2.1 A hint to gravity

Let us imagine we have a sphere of radius R filled with energy E. The sphere initially would have an energy density of:


then we start compressing the sphere in all directions making the radius R of the sphere smaller, and hence the energy density greater. Now let us assume that there is a maximum energy density that spacetime can have, and let us assume that we reached that density by compressing our sphere to its limits. What we would have is simply a very dense sphere of energy as shown in Figure 2.1, that would be impossible to shrink further. But I am not done with assumptions, and I will assume that I have a much greater force, even greater than the force that spacetime has to keep it from shrinking. Well, if I compress the sphere even further, and spacetime cannot stand more energy than that, the only thing that spacetime can do is to shrink with the energy it contains, hence producing something as shown in Figure 2.2. This figure is the same as Figure 1.5e which was derived from General Relativity as discussed in paragraph 1.3.2.
If this was the case then we would be able to measure the stiffness of space time; we know the force we applied, and we know the displacement we have shrank spacetime. Hence:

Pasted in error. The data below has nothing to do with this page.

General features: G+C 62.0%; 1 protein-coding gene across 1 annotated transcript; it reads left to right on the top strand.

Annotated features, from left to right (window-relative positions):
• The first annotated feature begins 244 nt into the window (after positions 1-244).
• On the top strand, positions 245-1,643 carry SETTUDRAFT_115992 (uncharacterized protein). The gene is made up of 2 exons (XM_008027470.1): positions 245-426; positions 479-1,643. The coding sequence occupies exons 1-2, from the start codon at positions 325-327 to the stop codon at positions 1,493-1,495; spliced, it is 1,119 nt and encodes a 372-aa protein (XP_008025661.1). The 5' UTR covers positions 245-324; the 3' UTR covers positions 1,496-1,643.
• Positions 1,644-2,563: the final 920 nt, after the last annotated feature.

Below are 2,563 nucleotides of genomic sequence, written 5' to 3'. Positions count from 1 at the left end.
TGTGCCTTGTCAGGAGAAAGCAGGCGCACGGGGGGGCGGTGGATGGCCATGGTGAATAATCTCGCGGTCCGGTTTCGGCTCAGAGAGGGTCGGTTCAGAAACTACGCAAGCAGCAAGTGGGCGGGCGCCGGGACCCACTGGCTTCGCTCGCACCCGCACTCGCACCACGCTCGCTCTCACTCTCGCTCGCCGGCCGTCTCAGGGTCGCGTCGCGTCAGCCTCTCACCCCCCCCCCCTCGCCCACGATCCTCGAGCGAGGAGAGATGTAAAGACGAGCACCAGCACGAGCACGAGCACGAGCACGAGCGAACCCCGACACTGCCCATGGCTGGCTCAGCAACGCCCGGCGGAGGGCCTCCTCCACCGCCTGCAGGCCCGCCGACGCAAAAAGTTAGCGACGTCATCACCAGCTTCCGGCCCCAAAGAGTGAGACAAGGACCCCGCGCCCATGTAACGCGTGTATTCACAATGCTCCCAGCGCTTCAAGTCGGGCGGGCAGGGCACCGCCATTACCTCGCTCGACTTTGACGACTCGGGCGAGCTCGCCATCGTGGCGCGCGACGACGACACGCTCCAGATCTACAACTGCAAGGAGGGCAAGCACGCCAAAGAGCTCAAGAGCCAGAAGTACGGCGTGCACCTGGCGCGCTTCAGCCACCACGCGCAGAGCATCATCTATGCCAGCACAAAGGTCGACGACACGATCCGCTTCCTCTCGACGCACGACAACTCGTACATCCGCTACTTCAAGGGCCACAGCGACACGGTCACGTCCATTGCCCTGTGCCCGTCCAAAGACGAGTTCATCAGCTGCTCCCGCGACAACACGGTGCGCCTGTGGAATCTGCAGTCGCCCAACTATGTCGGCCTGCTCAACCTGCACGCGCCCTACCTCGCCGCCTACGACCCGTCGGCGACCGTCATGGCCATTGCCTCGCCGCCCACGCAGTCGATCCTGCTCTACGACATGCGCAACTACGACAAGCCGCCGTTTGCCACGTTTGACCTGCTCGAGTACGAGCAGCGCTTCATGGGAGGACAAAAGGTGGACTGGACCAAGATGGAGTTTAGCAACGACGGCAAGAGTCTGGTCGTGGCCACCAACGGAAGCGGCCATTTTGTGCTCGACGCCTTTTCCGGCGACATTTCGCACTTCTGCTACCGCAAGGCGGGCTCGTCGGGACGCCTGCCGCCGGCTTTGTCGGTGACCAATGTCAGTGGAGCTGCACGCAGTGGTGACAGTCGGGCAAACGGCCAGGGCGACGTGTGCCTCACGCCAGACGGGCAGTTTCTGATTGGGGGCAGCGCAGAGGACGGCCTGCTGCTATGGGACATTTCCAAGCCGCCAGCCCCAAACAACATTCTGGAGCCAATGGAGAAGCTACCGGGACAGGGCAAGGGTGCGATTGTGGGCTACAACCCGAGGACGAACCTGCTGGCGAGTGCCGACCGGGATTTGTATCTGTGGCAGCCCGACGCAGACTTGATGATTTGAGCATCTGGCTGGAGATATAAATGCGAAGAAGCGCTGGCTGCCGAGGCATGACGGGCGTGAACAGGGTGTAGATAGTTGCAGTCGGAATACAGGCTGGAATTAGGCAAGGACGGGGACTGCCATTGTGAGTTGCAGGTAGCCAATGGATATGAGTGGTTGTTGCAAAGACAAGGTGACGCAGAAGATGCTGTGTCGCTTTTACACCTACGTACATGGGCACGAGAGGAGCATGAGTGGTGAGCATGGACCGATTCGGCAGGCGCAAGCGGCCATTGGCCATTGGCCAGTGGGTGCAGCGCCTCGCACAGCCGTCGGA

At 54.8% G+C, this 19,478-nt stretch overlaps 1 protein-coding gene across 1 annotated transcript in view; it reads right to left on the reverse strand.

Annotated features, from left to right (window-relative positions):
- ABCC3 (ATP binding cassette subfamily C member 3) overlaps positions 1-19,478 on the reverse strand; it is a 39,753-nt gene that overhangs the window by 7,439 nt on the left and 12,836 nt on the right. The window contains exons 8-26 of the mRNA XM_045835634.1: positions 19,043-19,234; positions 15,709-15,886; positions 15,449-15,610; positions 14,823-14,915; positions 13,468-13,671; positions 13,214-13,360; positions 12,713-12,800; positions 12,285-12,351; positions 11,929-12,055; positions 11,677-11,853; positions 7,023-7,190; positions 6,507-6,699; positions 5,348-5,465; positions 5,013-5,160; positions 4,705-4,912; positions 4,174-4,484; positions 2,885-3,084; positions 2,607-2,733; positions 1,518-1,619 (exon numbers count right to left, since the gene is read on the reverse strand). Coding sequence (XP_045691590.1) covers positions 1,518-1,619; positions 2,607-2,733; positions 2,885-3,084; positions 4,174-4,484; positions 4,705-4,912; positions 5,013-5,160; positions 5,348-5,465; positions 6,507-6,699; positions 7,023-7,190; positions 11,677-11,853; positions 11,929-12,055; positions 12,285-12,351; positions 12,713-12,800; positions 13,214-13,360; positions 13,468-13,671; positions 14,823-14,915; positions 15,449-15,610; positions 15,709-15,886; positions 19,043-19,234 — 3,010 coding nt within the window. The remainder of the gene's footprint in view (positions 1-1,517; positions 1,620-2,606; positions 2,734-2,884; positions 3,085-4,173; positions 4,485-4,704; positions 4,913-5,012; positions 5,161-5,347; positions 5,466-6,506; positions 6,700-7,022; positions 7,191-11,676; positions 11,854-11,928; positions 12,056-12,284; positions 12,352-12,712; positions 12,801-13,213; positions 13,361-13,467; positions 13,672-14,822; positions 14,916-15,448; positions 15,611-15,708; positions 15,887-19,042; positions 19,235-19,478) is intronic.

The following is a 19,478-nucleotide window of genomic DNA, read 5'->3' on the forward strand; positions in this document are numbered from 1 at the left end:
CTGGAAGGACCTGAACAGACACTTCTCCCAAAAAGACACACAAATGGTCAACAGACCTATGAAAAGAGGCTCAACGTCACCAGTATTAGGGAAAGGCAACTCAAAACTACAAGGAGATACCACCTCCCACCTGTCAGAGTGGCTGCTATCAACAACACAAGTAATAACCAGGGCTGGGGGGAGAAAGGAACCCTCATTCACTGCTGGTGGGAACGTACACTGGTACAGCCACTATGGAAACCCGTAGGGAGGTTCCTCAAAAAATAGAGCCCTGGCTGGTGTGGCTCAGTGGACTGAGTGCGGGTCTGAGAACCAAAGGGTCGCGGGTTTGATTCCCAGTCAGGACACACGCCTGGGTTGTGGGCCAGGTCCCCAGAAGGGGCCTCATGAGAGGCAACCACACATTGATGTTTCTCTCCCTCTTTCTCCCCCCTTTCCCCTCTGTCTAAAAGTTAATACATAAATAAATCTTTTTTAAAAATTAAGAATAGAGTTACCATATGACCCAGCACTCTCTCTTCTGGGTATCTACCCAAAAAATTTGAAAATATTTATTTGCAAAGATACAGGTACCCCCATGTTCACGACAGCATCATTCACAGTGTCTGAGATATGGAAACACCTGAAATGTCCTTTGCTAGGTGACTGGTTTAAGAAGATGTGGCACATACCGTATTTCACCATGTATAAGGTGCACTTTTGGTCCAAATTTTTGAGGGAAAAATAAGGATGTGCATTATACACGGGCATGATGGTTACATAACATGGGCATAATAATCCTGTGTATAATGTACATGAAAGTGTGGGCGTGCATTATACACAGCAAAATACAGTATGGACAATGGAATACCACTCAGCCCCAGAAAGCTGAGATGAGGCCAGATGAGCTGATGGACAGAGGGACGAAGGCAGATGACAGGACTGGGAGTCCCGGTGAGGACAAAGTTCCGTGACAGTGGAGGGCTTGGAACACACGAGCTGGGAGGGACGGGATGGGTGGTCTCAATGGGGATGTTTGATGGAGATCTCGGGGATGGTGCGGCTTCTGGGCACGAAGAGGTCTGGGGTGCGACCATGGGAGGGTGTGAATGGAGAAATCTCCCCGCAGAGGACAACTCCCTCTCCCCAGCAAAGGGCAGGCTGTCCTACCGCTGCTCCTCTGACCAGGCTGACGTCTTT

Hugh D. Young in his book University Physics states "all nuclei have approximately the same density". The idea that comes to mind now is; what if what we have described so far is the nucleus of an atom? What if there was a fight between the nuclear force that compress the nucleus together and spacetime that limiting its density prevents it from collapsing into a dimensionless point? Obviously one nucleus on its own would not have enough force to distort spacetime considerably, but many atoms put together as in large masses might just have that force. In this case we would still be able to measure the stiffness of spacetime as we know the force of the nucleus and the displacement. The force is simply the sum of all the forces of all the nuclei that make up the mass, the displacement would be the gravitational redshift (Dl/l) caused by the mass/energy itself, something like:


where N is the number of atoms present in the mass.
Attention must be paid to the fact that the density we would measure is higher than the maximum density that spacetime can hold. That is because the unit we use to measure the density is outside the sphere, and hence not compressed making the volume appear smaller when in fact is the same as the sphere before compression.

Fig 2.1 - Sphere of energy compressed to the limit.

Fig 2.2 - Same as Figure 1.5e, but this time it shows a sphere full of energy compressed with a force greater than the stiffness of spacetime. The volume of the two sphere is the same, and so is the density.

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